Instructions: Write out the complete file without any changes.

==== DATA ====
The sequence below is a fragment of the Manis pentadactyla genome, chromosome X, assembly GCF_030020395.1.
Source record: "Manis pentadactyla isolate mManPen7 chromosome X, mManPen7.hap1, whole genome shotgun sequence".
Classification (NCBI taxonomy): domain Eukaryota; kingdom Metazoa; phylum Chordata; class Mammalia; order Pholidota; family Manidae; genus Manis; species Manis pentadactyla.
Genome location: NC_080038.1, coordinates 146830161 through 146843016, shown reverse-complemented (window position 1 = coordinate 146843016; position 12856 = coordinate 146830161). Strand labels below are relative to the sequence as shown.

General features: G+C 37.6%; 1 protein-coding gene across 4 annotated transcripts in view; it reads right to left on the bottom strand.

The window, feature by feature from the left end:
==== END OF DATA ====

The sequence below is a fragment of the Manis pentadactyla genome, chromosome X, assembly GCF_030020395.1.
Source record: "Manis pentadactyla isolate mManPen7 chromosome X, mManPen7.hap1, whole genome shotgun sequence".
Classification (NCBI taxonomy): domain Eukaryota; kingdom Metazoa; phylum Chordata; class Mammalia; order Pholidota; family Manidae; genus Manis; species Manis pentadactyla.
Genome location: NC_080038.1, coordinates 146830161 through 146843016, shown reverse-complemented (window position 1 = coordinate 146843016; position 12856 = coordinate 146830161). Strand labels below are relative to the sequence as shown.

General features: G+C 37.6%; 1 protein-coding gene across 4 annotated transcripts in view; it reads right to left on the bottom strand.

The window, feature by feature from the left end: